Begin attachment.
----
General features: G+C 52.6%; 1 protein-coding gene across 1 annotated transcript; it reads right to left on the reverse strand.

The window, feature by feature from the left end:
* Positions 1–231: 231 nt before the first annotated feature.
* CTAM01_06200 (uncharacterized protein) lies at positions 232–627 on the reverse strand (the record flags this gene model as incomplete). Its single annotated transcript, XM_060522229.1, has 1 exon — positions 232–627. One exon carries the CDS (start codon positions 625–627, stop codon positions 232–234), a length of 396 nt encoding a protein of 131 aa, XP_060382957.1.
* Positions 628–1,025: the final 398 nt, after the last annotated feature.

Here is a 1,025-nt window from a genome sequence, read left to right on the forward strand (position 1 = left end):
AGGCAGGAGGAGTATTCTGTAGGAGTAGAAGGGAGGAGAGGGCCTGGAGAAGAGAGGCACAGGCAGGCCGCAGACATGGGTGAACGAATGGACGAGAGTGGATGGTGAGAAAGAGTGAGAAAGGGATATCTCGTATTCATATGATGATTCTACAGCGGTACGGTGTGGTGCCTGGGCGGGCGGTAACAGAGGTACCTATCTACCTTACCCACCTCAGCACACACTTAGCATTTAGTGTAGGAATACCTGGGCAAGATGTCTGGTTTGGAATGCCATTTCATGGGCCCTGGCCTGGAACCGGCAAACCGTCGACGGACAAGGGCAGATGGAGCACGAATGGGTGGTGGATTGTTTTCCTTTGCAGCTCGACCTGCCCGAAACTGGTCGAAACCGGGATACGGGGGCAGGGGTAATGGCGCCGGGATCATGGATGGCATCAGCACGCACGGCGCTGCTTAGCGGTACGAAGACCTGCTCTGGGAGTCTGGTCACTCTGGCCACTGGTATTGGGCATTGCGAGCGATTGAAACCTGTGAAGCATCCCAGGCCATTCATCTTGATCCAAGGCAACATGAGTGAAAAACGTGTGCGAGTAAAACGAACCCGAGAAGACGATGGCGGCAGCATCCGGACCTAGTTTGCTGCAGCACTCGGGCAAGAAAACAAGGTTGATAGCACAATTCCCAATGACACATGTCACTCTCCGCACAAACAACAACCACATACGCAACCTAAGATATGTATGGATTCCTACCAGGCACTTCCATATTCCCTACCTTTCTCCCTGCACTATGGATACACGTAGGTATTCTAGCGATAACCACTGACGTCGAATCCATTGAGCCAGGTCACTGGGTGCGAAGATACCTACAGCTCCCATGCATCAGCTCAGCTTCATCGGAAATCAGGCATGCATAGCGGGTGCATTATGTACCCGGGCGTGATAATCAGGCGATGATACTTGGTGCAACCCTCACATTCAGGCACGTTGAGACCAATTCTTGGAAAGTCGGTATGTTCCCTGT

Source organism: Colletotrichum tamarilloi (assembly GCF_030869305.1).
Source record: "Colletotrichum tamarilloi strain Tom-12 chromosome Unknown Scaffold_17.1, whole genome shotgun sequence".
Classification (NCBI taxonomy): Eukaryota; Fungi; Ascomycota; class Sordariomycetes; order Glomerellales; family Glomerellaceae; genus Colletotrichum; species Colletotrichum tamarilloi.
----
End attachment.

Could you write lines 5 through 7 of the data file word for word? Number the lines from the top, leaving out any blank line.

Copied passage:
* Positions 628–1,025: the final 398 nt, after the last annotated feature.

Here is a 1,025-nt window from a genome sequence, read left to right on the forward strand (position 1 = left end):
AGGCAGGAGGAGTATTCTGTAGGAGTAGAAGGGAGGAGAGGGCCTGGAGAAGAGAGGCACAGGCAGGCCGCAGACATGGGTGAACGAATGGACGAGAGTGGATGGTGAGAAAGAGTGAGAAAGGGATATCTCGTATTCATATGATGATTCTACAGCGGTACGGTGTGGTGCCTGGGCGGGCGGTAACAGAGGTACCTATCTACCTTACCCACCTCAGCACACACTTAGCATTTAGTGTAGGAATACCTGGGCAAGATGTCTGGTTTGGAATGCCATTTCATGGGCCCTGGCCTGGAACCGGCAAACCGTCGACGGACAAGGGCAGATGGAGCACGAATGGGTGGTGGATTGTTTTCCTTTGCAGCTCGACCTGCCCGAAACTGGTCGAAACCGGGATACGGGGGCAGGGGTAATGGCGCCGGGATCATGGATGGCATCAGCACGCACGGCGCTGCTTAGCGGTACGAAGACCTGCTCTGGGAGTCTGGTCACTCTGGCCACTGGTATTGGGCATTGCGAGCGATTGAAACCTGTGAAGCATCCCAGGCCATTCATCTTGATCCAAGGCAACATGAGTGAAAAACGTGTGCGAGTAAAACGAACCCGAGAAGACGATGGCGGCAGCATCCGGACCTAGTTTGCTGCAGCACTCGGGCAAGAAAACAAGGTTGATAGCACAATTCCCAATGACACATGTCACTCTCCGCACAAACAACAACCACATACGCAACCTAAGATATGTATGGATTCCTACCAGGCACTTCCATATTCCCTACCTTTCTCCCTGCACTATGGATACACGTAGGTATTCTAGCGATAACCACTGACGTCGAATCCATTGAGCCAGGTCACTGGGTGCGAAGATACCTACAGCTCCCATGCATCAGCTCAGCTTCATCGGAAATCAGGCATGCATAGCGGGTGCATTATGTACCCGGGCGTGATAATCAGGCGATGATACTTGGTGCAACCCTCACATTCAGGCACGTTGAGACCAATTCTTGGAAAGTCGGTATGTTCCCTGT